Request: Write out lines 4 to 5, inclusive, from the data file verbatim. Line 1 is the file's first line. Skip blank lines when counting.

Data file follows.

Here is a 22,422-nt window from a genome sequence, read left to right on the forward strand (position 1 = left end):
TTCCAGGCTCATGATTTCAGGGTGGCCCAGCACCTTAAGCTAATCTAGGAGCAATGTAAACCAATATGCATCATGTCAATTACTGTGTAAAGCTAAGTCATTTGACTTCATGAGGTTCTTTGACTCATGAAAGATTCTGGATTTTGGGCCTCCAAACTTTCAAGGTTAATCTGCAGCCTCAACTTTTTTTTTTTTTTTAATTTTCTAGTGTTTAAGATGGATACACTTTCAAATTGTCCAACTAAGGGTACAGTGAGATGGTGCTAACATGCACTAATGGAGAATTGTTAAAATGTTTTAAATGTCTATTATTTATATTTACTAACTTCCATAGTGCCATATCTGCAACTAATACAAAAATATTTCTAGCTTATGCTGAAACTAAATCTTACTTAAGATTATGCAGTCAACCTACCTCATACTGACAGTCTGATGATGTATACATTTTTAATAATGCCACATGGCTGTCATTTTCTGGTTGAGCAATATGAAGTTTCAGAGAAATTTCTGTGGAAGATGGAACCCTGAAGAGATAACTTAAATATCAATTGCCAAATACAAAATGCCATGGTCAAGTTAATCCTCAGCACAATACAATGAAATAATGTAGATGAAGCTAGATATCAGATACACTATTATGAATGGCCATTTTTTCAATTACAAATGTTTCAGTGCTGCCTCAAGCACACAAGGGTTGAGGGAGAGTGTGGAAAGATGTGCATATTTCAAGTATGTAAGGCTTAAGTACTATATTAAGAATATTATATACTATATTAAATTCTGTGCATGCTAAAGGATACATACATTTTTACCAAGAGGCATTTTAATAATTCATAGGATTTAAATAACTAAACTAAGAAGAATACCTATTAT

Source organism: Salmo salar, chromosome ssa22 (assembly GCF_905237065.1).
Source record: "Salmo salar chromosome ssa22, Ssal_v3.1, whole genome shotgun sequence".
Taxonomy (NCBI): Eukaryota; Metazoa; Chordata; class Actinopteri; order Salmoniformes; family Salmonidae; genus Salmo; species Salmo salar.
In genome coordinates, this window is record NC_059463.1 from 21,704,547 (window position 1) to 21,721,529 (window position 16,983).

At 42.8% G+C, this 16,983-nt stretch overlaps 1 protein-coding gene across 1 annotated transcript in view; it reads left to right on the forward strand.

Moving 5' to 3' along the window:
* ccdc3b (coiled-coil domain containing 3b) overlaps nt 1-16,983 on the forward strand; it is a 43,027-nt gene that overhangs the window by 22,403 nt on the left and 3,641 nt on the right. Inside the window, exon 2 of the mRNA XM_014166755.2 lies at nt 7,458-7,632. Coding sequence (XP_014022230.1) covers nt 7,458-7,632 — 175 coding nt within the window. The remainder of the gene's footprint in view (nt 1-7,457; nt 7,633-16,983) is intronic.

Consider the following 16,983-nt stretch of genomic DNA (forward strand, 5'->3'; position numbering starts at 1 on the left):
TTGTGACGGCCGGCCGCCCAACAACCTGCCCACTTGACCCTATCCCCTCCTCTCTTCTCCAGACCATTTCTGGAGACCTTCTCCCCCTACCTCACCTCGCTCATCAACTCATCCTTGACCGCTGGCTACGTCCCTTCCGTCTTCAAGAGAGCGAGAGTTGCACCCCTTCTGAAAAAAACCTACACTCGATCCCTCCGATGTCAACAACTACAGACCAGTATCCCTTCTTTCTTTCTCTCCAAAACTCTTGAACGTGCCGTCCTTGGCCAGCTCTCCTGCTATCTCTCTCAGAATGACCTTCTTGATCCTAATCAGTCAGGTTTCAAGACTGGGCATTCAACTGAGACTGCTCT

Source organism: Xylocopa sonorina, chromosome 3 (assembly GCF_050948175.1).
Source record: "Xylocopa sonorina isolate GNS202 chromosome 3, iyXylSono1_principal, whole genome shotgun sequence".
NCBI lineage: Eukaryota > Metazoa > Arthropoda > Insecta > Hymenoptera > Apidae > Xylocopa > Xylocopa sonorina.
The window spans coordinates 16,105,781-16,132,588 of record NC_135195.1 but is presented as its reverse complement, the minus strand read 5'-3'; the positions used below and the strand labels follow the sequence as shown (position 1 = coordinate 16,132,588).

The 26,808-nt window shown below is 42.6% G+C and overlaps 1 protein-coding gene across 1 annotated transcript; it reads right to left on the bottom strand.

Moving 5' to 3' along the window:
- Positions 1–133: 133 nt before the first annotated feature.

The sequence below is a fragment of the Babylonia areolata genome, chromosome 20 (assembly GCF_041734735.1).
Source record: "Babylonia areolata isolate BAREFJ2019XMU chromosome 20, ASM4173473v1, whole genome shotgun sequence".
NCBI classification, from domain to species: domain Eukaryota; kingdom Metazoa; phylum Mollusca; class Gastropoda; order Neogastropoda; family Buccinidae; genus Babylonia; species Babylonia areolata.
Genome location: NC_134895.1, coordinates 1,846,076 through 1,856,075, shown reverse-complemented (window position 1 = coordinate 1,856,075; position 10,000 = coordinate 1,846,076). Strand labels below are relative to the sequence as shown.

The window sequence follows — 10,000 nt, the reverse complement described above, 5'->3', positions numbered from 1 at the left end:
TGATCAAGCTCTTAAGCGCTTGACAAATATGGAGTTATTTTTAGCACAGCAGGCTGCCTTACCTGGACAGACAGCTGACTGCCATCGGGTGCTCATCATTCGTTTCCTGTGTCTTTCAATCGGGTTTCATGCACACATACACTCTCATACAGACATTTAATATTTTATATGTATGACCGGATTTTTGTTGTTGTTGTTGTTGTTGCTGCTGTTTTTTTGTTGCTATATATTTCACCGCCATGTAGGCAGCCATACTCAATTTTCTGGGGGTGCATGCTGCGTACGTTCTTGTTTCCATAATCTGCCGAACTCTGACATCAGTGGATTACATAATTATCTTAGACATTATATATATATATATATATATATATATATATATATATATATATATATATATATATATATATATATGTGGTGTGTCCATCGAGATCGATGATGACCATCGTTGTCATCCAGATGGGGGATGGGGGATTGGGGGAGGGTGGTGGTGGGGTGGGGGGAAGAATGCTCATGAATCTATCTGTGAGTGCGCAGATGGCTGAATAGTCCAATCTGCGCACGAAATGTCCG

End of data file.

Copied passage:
Source record: "Salmo salar chromosome ssa22, Ssal_v3.1, whole genome shotgun sequence".
Taxonomy (NCBI): Eukaryota; Metazoa; Chordata; class Actinopteri; order Salmoniformes; family Salmonidae; genus Salmo; species Salmo salar.